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Connor, Johnson punching clock for ENMU


January 11, 2018

PORTALES — Eastern New Mexico (7-6) hasn’t quite had the start to its women’s basketball season that it had hoped for, following a Lone Star Conference title, 20-win season and NCAA Division II Tournament appearance a year ago.

However, things of late have slowly begun to turn the corner, and while numerous players deserve credit for that, two in particular, Mikaehla Connor and Dasia Johnson, have stepped up to the forefront.

Connor (second) and Johnson (sixth) are amongst the LSC’s leaders in minutes per game, as each of them has comfortably settled into their roles while trying to lead the Hounds to a second-consecutive league title and NCAA Tournament bid.

“Those are obviously two very important pieces to our puzzle,” ENMU coach Josh Prock said of the duo. “You look at Kay-Kay (Connor), I trust her about as much as any kid I’ve ever coached. She does an extremely good job of getting all her teammates involved; she understands when she needs to step up and score.

“Dasia is someone where our offense flows so well through. It’s like that quarterback that you need. She’s a tough kid, and Dasia’s just one of those great leaders out there that you know is gonna get you in the right position and get you the right shot that you need for your offense.”

Connor, a senior from McKinney, Texas, originally started her career at Grand Canyon University in Phoenix, Arizona, but grew unhappy with her role on the team. A GCU teammate at the time — and future Greyhound Eliza Martinez first committed to ENMU and told Prock about Connor.

Connor says that she believed in the vision that Prock had for Eastern, and liked him as a coach. As for Prock, he knew his Hounds had to have her.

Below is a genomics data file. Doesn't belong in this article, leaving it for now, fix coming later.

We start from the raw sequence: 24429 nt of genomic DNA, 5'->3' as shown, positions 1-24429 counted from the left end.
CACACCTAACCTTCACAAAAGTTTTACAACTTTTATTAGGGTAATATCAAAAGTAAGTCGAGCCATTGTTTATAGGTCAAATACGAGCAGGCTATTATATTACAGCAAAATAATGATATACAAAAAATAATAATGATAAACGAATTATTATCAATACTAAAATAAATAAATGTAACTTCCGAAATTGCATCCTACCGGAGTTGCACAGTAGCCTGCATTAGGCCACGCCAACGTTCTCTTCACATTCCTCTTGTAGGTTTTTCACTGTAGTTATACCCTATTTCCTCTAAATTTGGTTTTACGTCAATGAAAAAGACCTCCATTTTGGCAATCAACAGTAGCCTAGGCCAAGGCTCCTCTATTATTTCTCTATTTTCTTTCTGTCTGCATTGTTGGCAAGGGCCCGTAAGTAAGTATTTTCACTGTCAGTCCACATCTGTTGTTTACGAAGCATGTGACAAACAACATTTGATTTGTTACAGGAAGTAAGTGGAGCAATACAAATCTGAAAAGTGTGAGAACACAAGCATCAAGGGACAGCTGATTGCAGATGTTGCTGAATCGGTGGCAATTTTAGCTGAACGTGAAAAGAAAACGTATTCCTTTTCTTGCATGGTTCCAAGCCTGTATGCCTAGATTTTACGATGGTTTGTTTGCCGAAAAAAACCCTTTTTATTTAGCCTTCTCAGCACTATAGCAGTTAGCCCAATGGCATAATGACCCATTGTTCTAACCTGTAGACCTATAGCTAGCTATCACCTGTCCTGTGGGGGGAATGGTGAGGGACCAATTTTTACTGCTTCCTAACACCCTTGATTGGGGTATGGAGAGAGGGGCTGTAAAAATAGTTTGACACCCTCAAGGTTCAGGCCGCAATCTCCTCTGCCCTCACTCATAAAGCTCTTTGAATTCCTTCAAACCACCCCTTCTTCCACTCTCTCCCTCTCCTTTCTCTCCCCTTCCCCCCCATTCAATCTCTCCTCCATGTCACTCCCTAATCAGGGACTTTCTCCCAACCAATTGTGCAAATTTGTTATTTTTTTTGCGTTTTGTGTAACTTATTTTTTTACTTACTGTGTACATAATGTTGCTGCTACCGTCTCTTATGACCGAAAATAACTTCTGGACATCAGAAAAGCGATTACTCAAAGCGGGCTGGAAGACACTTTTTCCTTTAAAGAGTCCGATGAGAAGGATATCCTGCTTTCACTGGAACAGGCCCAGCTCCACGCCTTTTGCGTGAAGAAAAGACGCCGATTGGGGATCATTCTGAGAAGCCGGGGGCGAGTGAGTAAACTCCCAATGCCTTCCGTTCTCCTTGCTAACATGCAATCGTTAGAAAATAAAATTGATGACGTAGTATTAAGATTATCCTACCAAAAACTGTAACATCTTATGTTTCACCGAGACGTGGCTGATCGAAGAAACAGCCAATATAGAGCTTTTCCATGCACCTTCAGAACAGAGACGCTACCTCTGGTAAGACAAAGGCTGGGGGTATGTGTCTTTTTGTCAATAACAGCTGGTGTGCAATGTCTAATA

“We watched her on film and she just jumps off the page to you, how good this young lady is. We knew we had to get her,” Prock explained. “I knew the coaches at Grand Canyon real well and she still had a good relationship with them. So, they helped us out some and put a good word in for us.

“She and I hit it off pretty well from the start and she’s been a tremendous addition. You look at one of the main pieces in helping get this program heading in the right direction, she’s a huge part of that.”

Connor excelled right from the start upon arriving at Eastern. In 2015-16 as a sophomore, Connor averaged 9.1 points per game in 27 games, scoring in double-figures on 13 different occasions.

Last season, she played a big part in Eastern’s first league title in 24 years, making First Team All-LSC, along with All-LSC Defensive. Connor tied for the team led with 11.2 points per game, while averaging 33.8 minutes per contest.

Connor, who’s currently second in the LSC with 33.8 minutes per game once again, is averaging 11.0 points per on 45.3 percent shooting. At times, Connor has been asked to really turn it on offensively, while playing perhaps the Greyhounds’ most important role, defensively.